Michelle Shephard is the national security reporter for the Toronto Star. Her involvement with Guantanamo Bay has been extensive. Her newly published book “Decade of Fear” consolidated 10 years of Shephard’s “reporting from terrorism’s grey zone.” I highly recommed it. Regarding Guantanamo, she has primarily reported on the detainment of Omar Kadhr - a Canadian. Her book provides a chilling reality of how journalists themselves are treated at the facility. Finally, Shephard writes in today’s article that the closing of Guantanamo is not in sight for this year.
Amnesty International has long been advocating the shutting down of Guantanamo Bay. They summarize its human rights violations as such, “shocking abuses, including arbitrary and secret detentions, torture and ill-treatment, renditions, and unfair trials.”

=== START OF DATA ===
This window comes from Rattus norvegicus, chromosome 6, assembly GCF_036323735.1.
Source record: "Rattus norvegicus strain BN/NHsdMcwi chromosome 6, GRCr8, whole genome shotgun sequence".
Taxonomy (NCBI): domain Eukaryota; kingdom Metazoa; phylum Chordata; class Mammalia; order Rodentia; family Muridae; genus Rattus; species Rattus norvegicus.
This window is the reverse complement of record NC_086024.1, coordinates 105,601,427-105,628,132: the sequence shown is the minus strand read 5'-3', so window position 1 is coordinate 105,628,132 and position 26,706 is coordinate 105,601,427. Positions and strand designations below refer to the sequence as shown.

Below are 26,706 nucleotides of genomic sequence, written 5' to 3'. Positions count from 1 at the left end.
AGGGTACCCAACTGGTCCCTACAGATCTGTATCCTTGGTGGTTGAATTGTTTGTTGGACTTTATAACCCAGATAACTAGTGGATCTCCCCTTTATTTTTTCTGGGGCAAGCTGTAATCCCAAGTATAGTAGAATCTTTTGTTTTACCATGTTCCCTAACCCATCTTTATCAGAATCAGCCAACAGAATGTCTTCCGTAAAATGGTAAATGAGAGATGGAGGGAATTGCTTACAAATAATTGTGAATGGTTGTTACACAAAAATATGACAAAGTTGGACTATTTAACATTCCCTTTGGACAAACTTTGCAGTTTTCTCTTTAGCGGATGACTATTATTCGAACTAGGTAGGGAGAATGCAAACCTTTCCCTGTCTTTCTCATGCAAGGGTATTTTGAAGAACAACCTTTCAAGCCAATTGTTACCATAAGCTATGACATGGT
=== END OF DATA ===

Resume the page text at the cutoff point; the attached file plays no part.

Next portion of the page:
Today, on the 10th anniversary of its opening, Amnesty writes on the failure of the U.S. government to close the “notorious prison.”
“In 10 years, only one of the 779 detainees held at the base has been transferred to the USA for prosecution in an ordinary federal court. Others have faced unfair trials by military commission. The administration is currently intending to seek the death penalty against six of the detainees at such trials.”
For a counter argument on why Guantanamo is needed read Edwin Meese II’s article for CNN.
“There have been 779 detainees at Guantanamo. Today, there are only 171. But over the past decade, we have not only kept dangerous terrorists at Guantanamo and thus away from the battlefield, we have learned a great deal from them during long-term, lawful interrogations. Without a safe, secure detention and interrogation facility, we would not have gained the tactical and strategic intelligence needed to degrade and ultimately defeat the enemy.”
New York Times, “Give Guantanamo Back to Cuba” by Jonathan M. Hasen